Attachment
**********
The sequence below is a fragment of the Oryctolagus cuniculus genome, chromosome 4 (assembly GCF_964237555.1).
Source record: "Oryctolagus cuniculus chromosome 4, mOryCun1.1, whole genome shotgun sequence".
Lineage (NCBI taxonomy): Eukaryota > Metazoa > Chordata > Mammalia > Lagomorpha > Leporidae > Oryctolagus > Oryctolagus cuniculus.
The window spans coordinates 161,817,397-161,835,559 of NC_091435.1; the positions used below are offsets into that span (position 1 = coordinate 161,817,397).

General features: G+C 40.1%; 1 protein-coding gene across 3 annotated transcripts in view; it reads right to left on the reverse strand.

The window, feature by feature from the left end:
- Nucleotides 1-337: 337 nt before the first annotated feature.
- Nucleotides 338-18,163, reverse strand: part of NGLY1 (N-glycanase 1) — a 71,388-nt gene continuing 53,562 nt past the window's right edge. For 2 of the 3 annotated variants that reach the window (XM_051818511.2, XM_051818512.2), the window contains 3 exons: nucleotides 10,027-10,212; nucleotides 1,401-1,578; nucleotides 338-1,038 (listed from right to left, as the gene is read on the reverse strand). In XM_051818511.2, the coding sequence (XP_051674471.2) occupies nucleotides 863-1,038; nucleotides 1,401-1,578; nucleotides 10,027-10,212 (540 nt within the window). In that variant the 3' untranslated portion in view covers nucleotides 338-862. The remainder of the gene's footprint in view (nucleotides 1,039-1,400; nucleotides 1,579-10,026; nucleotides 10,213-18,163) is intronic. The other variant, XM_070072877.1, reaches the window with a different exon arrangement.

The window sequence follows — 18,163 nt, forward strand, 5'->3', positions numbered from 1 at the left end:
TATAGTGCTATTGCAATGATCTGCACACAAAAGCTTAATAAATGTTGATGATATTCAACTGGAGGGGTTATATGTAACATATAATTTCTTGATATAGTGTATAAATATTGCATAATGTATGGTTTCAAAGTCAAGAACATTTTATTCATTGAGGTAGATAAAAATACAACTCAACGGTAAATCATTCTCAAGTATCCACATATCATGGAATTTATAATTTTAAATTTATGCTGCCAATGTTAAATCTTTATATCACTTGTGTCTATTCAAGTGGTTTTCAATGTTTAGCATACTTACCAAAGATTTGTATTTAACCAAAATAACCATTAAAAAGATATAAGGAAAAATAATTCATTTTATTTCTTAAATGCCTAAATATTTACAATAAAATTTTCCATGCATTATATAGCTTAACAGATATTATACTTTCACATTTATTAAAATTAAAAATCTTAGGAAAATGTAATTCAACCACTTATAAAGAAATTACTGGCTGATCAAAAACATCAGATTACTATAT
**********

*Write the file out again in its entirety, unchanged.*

The sequence below is a fragment of the Oryctolagus cuniculus genome, chromosome 4 (assembly GCF_964237555.1).
Source record: "Oryctolagus cuniculus chromosome 4, mOryCun1.1, whole genome shotgun sequence".
Lineage (NCBI taxonomy): Eukaryota > Metazoa > Chordata > Mammalia > Lagomorpha > Leporidae > Oryctolagus > Oryctolagus cuniculus.
The window spans coordinates 161,817,397-161,835,559 of NC_091435.1; the positions used below are offsets into that span (position 1 = coordinate 161,817,397).

General features: G+C 40.1%; 1 protein-coding gene across 3 annotated transcripts in view; it reads right to left on the reverse strand.

The window, feature by feature from the left end:
- Nucleotides 1-337: 337 nt before the first annotated feature.
- Nucleotides 338-18,163, reverse strand: part of NGLY1 (N-glycanase 1) — a 71,388-nt gene continuing 53,562 nt past the window's right edge. For 2 of the 3 annotated variants that reach the window (XM_051818511.2, XM_051818512.2), the window contains 3 exons: nucleotides 10,027-10,212; nucleotides 1,401-1,578; nucleotides 338-1,038 (listed from right to left, as the gene is read on the reverse strand). In XM_051818511.2, the coding sequence (XP_051674471.2) occupies nucleotides 863-1,038; nucleotides 1,401-1,578; nucleotides 10,027-10,212 (540 nt within the window). In that variant the 3' untranslated portion in view covers nucleotides 338-862. The remainder of the gene's footprint in view (nucleotides 1,039-1,400; nucleotides 1,579-10,026; nucleotides 10,213-18,163) is intronic. The other variant, XM_070072877.1, reaches the window with a different exon arrangement.

The window sequence follows — 18,163 nt, forward strand, 5'->3', positions numbered from 1 at the left end:
TATAGTGCTATTGCAATGATCTGCACACAAAAGCTTAATAAATGTTGATGATATTCAACTGGAGGGGTTATATGTAACATATAATTTCTTGATATAGTGTATAAATATTGCATAATGTATGGTTTCAAAGTCAAGAACATTTTATTCATTGAGGTAGATAAAAATACAACTCAACGGTAAATCATTCTCAAGTATCCACATATCATGGAATTTATAATTTTAAATTTATGCTGCCAATGTTAAATCTTTATATCACTTGTGTCTATTCAAGTGGTTTTCAATGTTTAGCATACTTACCAAAGATTTGTATTTAACCAAAATAACCATTAAAAAGATATAAGGAAAAATAATTCATTTTATTTCTTAAATGCCTAAATATTTACAATAAAATTTTCCATGCATTATATAGCTTAACAGATATTATACTTTCACATTTATTAAAATTAAAAATCTTAGGAAAATGTAATTCAACCACTTATAAAGAAATTACTGGCTGATCAAAAACATCAGATTACTATAT